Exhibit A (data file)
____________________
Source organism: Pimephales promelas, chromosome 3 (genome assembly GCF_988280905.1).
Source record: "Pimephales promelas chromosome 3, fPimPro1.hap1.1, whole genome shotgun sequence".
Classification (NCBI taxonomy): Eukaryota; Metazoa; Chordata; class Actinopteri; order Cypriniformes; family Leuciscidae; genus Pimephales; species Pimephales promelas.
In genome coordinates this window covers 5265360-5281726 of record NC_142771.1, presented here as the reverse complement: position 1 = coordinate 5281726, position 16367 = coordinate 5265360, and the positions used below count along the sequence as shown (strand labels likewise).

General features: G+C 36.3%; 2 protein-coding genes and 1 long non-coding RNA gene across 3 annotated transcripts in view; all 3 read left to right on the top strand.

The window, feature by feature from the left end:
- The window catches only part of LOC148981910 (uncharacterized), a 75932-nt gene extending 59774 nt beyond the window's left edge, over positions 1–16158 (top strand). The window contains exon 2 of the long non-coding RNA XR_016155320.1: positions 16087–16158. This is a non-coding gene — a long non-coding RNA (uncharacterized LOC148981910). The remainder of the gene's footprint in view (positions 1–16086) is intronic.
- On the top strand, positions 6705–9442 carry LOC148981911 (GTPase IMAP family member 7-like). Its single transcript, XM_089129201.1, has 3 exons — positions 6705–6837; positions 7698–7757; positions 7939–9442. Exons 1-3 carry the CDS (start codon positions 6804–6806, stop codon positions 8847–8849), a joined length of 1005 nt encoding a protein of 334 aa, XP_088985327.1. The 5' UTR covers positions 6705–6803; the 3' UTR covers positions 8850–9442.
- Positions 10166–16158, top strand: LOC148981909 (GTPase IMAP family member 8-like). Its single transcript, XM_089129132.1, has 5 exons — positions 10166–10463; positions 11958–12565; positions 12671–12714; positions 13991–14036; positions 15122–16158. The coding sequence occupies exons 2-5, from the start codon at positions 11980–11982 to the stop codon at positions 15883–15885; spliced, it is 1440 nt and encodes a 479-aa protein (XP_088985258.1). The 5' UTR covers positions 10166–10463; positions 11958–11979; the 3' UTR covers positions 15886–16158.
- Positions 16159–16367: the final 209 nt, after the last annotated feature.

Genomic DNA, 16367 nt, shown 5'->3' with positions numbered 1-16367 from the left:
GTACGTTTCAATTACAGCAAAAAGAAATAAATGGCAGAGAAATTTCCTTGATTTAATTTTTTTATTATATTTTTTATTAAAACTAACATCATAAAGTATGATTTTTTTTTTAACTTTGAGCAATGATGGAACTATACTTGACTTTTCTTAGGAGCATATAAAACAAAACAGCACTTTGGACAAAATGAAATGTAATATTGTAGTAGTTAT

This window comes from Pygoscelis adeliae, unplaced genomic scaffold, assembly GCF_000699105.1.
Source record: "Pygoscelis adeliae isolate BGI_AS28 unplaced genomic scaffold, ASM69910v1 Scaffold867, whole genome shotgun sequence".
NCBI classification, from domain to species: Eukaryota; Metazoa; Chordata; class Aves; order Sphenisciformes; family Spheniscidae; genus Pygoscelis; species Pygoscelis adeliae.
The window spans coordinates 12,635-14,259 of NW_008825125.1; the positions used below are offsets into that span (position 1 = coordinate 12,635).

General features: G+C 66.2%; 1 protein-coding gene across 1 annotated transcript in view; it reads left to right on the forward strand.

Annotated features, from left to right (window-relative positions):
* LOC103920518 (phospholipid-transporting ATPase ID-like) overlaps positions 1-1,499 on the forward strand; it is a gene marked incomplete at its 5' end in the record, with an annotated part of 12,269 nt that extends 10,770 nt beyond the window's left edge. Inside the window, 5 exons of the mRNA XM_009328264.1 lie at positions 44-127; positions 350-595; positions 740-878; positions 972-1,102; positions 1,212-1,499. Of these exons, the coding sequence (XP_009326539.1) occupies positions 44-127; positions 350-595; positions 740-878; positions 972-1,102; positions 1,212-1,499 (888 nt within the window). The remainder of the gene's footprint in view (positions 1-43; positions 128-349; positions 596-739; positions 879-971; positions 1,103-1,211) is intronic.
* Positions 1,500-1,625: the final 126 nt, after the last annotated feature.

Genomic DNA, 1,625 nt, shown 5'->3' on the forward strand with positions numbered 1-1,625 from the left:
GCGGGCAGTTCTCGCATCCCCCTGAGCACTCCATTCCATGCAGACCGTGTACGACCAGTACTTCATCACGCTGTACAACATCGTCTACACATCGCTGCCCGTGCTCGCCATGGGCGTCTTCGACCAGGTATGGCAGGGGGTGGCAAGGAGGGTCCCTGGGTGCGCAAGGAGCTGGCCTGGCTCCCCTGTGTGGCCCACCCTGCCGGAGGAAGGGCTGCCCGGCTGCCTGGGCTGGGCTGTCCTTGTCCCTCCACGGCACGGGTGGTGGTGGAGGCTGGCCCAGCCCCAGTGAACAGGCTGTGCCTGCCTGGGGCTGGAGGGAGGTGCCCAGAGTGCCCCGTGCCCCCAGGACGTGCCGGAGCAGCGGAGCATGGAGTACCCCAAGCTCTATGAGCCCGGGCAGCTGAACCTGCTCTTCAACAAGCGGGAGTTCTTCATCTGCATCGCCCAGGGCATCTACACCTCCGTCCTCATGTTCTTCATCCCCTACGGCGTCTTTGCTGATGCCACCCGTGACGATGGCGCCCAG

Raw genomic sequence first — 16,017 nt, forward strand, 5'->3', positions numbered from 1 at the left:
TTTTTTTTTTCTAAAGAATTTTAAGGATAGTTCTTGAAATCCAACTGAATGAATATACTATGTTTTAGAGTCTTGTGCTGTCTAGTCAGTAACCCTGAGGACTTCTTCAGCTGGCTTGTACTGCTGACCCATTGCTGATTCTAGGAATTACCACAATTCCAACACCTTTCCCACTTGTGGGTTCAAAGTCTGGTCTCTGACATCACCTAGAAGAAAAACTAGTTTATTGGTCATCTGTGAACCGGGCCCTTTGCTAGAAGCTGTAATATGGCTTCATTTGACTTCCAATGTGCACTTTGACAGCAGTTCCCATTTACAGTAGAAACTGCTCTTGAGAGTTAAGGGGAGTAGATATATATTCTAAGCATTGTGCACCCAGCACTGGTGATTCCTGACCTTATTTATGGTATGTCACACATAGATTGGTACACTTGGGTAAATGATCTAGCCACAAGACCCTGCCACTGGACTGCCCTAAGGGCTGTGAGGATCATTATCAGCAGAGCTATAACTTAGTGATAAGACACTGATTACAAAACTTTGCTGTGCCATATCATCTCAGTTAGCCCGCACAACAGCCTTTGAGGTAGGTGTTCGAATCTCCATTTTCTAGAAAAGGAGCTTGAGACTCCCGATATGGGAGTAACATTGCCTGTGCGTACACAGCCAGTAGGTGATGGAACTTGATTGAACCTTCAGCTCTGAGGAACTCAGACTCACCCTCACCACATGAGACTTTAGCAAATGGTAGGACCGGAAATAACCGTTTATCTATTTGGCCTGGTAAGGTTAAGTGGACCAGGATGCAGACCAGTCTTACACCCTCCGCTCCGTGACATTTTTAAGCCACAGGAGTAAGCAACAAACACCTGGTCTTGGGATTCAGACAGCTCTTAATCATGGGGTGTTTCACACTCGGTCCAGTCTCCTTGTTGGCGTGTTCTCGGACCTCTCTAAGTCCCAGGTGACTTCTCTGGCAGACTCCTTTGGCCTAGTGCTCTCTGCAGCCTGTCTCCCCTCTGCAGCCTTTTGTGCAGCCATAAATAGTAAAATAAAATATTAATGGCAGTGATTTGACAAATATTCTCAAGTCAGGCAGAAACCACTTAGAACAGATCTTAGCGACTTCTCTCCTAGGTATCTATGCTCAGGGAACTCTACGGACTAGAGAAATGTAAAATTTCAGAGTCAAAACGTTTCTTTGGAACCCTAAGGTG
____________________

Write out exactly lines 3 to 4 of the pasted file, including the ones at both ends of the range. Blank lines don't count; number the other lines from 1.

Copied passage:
Classification (NCBI taxonomy): Eukaryota; Metazoa; Chordata; class Actinopteri; order Cypriniformes; family Leuciscidae; genus Pimephales; species Pimephales promelas.
In genome coordinates this window covers 5265360-5281726 of record NC_142771.1, presented here as the reverse complement: position 1 = coordinate 5281726, position 16367 = coordinate 5265360, and the positions used below count along the sequence as shown (strand labels likewise).